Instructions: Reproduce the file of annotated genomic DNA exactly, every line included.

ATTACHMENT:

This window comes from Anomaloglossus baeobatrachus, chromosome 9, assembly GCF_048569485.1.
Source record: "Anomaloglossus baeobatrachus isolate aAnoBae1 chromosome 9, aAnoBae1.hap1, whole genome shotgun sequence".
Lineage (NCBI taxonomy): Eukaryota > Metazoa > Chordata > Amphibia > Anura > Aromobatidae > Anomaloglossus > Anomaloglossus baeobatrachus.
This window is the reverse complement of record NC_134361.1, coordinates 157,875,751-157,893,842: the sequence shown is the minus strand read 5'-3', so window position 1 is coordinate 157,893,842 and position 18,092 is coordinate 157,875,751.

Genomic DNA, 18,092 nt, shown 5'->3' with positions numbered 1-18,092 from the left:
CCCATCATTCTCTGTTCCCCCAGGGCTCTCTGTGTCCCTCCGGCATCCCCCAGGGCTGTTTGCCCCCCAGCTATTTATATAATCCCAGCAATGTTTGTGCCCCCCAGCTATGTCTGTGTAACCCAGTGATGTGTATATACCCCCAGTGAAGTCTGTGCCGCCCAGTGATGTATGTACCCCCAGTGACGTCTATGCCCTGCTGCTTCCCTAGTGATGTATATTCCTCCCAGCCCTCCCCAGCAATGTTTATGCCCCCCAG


This window comes from Anomaloglossus baeobatrachus, chromosome 9, assembly GCF_048569485.1.
Source record: "Anomaloglossus baeobatrachus isolate aAnoBae1 chromosome 9, aAnoBae1.hap1, whole genome shotgun sequence".
Lineage (NCBI taxonomy): Eukaryota > Metazoa > Chordata > Amphibia > Anura > Aromobatidae > Anomaloglossus > Anomaloglossus baeobatrachus.
This window is the reverse complement of record NC_134361.1, coordinates 157,875,751-157,893,842: the sequence shown is the minus strand read 5'-3', so window position 1 is coordinate 157,893,842 and position 18,092 is coordinate 157,875,751.

Genomic DNA, 18,092 nt, shown 5'->3' with positions numbered 1-18,092 from the left:
CCCATCATTCTCTGTTCCCCCAGGGCTCTCTGTGTCCCTCCGGCATCCCCCAGGGCTGTTTGCCCCCCAGCTATTTATATAATCCCAGCAATGTTTGTGCCCCCCAGCTATGTCTGTGTAACCCAGTGATGTGTATATACCCCCAGTGAAGTCTGTGCCGCCCAGTGATGTATGTACCCCCAGTGACGTCTATGCCCTGCTGCTTCCCTAGTGATGTATATTCCTCCCAGCCCTCCCCAGCAATGTTTATGCCCCCCAG